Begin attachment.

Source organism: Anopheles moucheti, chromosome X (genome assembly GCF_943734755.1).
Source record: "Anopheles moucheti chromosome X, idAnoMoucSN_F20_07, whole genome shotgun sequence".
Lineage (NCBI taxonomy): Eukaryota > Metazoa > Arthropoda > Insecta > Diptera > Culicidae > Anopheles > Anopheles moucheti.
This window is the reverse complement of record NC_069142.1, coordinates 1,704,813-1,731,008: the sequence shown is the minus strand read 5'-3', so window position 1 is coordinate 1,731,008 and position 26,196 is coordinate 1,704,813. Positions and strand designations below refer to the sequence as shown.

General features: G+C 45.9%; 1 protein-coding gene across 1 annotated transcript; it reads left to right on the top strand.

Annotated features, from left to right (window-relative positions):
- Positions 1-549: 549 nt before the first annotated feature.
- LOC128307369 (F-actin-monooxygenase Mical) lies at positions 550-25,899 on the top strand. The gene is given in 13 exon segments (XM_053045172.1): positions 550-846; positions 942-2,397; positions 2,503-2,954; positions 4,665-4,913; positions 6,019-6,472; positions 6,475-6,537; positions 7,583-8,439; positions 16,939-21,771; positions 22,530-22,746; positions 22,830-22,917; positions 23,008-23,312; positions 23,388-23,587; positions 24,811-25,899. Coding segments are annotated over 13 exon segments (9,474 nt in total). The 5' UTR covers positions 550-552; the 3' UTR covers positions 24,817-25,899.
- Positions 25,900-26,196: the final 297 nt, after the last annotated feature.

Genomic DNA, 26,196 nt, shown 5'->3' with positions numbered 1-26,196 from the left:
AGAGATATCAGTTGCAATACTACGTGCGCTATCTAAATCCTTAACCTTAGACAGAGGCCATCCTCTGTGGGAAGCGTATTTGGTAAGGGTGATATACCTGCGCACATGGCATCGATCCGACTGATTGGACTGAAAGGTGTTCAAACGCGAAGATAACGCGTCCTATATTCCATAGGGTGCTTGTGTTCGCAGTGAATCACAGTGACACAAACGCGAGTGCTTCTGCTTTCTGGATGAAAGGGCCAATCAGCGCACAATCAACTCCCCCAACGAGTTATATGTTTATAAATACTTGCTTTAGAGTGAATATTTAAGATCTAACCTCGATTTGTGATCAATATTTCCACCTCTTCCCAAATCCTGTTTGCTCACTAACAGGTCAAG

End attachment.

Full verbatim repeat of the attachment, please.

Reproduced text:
Source organism: Anopheles moucheti, chromosome X (genome assembly GCF_943734755.1).
Source record: "Anopheles moucheti chromosome X, idAnoMoucSN_F20_07, whole genome shotgun sequence".
Lineage (NCBI taxonomy): Eukaryota > Metazoa > Arthropoda > Insecta > Diptera > Culicidae > Anopheles > Anopheles moucheti.
This window is the reverse complement of record NC_069142.1, coordinates 1,704,813-1,731,008: the sequence shown is the minus strand read 5'-3', so window position 1 is coordinate 1,731,008 and position 26,196 is coordinate 1,704,813. Positions and strand designations below refer to the sequence as shown.

General features: G+C 45.9%; 1 protein-coding gene across 1 annotated transcript; it reads left to right on the top strand.

Annotated features, from left to right (window-relative positions):
- Positions 1-549: 549 nt before the first annotated feature.
- LOC128307369 (F-actin-monooxygenase Mical) lies at positions 550-25,899 on the top strand. The gene is given in 13 exon segments (XM_053045172.1): positions 550-846; positions 942-2,397; positions 2,503-2,954; positions 4,665-4,913; positions 6,019-6,472; positions 6,475-6,537; positions 7,583-8,439; positions 16,939-21,771; positions 22,530-22,746; positions 22,830-22,917; positions 23,008-23,312; positions 23,388-23,587; positions 24,811-25,899. Coding segments are annotated over 13 exon segments (9,474 nt in total). The 5' UTR covers positions 550-552; the 3' UTR covers positions 24,817-25,899.
- Positions 25,900-26,196: the final 297 nt, after the last annotated feature.

Genomic DNA, 26,196 nt, shown 5'->3' with positions numbered 1-26,196 from the left:
AGAGATATCAGTTGCAATACTACGTGCGCTATCTAAATCCTTAACCTTAGACAGAGGCCATCCTCTGTGGGAAGCGTATTTGGTAAGGGTGATATACCTGCGCACATGGCATCGATCCGACTGATTGGACTGAAAGGTGTTCAAACGCGAAGATAACGCGTCCTATATTCCATAGGGTGCTTGTGTTCGCAGTGAATCACAGTGACACAAACGCGAGTGCTTCTGCTTTCTGGATGAAAGGGCCAATCAGCGCACAATCAACTCCCCCAACGAGTTATATGTTTATAAATACTTGCTTTAGAGTGAATATTTAAGATCTAACCTCGATTTGTGATCAATATTTCCACCTCTTCCCAAATCCTGTTTGCTCACTAACAGGTCAAG